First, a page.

Soas disrupted by protest over loss of two librarians

October 7, 2005

London's School of Oriental and African Studies faced severe disruption this week after the escalation of a protest about the redundancies of two specialist librarians.

The school confirmed that 18 senior academics, including the heads of department of Chinese, Japanese and Korean studies, had resigned from all their roles outside their contractual duties as part of a protest against the redundancies.

Librarians Sue Small and Fujiko Kobayashi left Soas last Friday after being made redundant. They are expert librarians and managed the school's special collections covering China, Japan and Korea.

Their redundancies, described by the Association of University Teachers as "disgusting", were marked by more than 400 staff and students protesting outside Soas's Russell Square headquarters last week.

The 18 academics who resigned their non-contractual roles, which include heading up specialist research units, indicated that they would not resume these responsibilities until the librarians were reinstated.

Timon Screech, a reader in the department of art and archaeology, has resigned two positions: chair of the Japanese Research Centre and convener of the Japanese MA programme.

He said: "In effect, Chinese, Japanese and Korean studies are now non-functioning."

Michel Hockx, professor of Chinese, has resigned as head of the East Asia department, and Wang Tao has resigned as chair of the China Research Centre.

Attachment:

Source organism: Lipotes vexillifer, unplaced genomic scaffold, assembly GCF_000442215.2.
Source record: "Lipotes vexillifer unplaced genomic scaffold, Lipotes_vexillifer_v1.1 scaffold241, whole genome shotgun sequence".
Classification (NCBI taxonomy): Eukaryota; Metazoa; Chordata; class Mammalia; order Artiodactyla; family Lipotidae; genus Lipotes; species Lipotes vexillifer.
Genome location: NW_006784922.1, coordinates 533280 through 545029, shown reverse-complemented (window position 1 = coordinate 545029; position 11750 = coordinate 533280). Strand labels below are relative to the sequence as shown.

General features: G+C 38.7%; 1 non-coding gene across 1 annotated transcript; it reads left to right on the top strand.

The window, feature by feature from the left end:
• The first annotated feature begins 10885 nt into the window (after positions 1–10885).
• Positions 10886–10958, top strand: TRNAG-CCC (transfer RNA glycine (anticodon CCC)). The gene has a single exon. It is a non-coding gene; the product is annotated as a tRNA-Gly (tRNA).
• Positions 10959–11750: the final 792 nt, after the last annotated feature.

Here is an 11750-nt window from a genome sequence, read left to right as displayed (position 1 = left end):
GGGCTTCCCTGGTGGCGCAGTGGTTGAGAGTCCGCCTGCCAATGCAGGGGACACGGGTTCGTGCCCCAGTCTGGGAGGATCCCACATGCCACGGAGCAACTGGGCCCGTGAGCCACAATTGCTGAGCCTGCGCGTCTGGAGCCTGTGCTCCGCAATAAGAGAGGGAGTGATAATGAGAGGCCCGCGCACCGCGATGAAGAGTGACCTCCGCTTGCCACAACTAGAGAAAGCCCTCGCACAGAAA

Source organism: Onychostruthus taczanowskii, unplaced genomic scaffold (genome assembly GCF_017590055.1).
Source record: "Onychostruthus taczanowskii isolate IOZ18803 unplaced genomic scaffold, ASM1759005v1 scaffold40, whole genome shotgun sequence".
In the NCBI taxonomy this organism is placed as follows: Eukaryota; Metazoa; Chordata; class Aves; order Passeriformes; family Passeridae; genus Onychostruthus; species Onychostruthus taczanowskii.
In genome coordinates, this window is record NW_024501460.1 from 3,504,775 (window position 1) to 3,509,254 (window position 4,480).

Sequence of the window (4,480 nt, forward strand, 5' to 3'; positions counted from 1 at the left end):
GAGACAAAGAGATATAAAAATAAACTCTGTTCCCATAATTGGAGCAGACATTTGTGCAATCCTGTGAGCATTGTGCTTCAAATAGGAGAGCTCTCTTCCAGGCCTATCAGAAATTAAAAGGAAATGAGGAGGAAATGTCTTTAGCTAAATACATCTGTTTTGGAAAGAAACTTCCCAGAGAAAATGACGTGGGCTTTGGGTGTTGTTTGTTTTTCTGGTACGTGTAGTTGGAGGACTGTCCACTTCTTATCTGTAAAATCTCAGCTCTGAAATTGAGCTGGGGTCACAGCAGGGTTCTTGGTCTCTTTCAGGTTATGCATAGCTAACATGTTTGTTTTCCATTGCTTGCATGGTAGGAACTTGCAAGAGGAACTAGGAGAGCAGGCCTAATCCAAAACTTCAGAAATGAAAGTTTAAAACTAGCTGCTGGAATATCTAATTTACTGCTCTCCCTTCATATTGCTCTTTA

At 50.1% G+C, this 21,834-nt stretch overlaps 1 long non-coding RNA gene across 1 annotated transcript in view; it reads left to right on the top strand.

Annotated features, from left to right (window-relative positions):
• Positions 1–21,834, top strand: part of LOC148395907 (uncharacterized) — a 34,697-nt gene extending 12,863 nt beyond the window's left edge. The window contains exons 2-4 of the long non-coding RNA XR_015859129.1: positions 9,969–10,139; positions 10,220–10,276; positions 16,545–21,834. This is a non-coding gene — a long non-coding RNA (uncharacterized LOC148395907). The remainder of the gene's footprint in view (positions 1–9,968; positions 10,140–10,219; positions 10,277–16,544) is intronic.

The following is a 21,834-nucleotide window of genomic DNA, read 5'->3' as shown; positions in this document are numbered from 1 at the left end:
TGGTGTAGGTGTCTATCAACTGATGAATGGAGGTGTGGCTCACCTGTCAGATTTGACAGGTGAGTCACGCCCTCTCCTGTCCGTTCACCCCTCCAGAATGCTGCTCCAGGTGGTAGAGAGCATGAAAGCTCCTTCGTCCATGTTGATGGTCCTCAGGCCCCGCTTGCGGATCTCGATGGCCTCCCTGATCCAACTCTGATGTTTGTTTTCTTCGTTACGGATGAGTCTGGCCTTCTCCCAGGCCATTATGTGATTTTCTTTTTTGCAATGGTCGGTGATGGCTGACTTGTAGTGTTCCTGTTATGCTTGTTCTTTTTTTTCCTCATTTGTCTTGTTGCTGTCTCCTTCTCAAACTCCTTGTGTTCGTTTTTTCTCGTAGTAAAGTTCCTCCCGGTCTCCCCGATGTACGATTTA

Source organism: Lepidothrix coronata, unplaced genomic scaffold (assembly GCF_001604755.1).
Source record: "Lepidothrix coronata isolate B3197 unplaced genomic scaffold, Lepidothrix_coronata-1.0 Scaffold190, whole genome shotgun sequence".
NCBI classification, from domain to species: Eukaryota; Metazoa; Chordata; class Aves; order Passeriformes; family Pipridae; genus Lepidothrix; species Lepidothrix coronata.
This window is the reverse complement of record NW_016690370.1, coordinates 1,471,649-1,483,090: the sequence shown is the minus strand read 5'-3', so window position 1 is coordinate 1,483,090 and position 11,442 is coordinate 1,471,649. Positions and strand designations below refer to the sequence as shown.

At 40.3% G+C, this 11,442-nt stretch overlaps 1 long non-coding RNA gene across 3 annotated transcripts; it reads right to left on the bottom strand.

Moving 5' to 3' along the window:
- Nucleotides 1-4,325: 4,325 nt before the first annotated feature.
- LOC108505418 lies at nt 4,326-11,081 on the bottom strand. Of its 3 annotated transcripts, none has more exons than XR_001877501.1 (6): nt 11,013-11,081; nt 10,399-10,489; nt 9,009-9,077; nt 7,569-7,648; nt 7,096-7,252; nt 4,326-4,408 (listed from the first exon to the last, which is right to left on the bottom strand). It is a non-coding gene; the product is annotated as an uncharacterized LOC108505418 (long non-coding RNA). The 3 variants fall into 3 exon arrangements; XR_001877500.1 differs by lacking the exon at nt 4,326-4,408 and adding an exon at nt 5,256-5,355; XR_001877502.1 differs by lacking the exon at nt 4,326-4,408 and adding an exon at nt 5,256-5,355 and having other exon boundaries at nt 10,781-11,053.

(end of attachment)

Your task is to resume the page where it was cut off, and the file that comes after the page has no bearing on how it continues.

There is concern that the redundancies undermine moves by the Government and the funding council to encourage greater investment in Chinese studies, to help exploit wider economic opportunities in the country.

The AUT said the redundancies came without proper consultation and were pushed through over the summer, "to avoid protests".

Peter Mitchell, AUT assistant general secretary, said: "I am disgusted with the way that Soas has treated these long-serving librarians. The AUT will support our members in challenging this decision."

He said pressure by staff had led the Soas executive board to arrange an extraordinary meeting, to be held shortly, to reconsider the redundancies.

Mr Mitchell said: "Members of the governing body should use the extraordinary meeting as an opportunity to reinstate the library staff before further damage is done to the university's international academic reputation."

Graham Dyer, AUT president at Soas, said: "This is academic vandalism by the management of Soas. The demonstrations show how angry our members are at the attempts to downgrade the library and dispose of long-serving staff members. We call on Soas management to reverse its decision and to reinstate our colleagues."

Ms Small said: "At a time when the world is waking up to the importance of China and Asia in business and academe, Soas is cutting the library resources in this area."

Colin Bundy, director and principal of Soas, said: "The school is embarking on a process of consultation to address the concerns of the academic staff involved. Interim measures are in place to ensure minimal disruption during this period of discussion."

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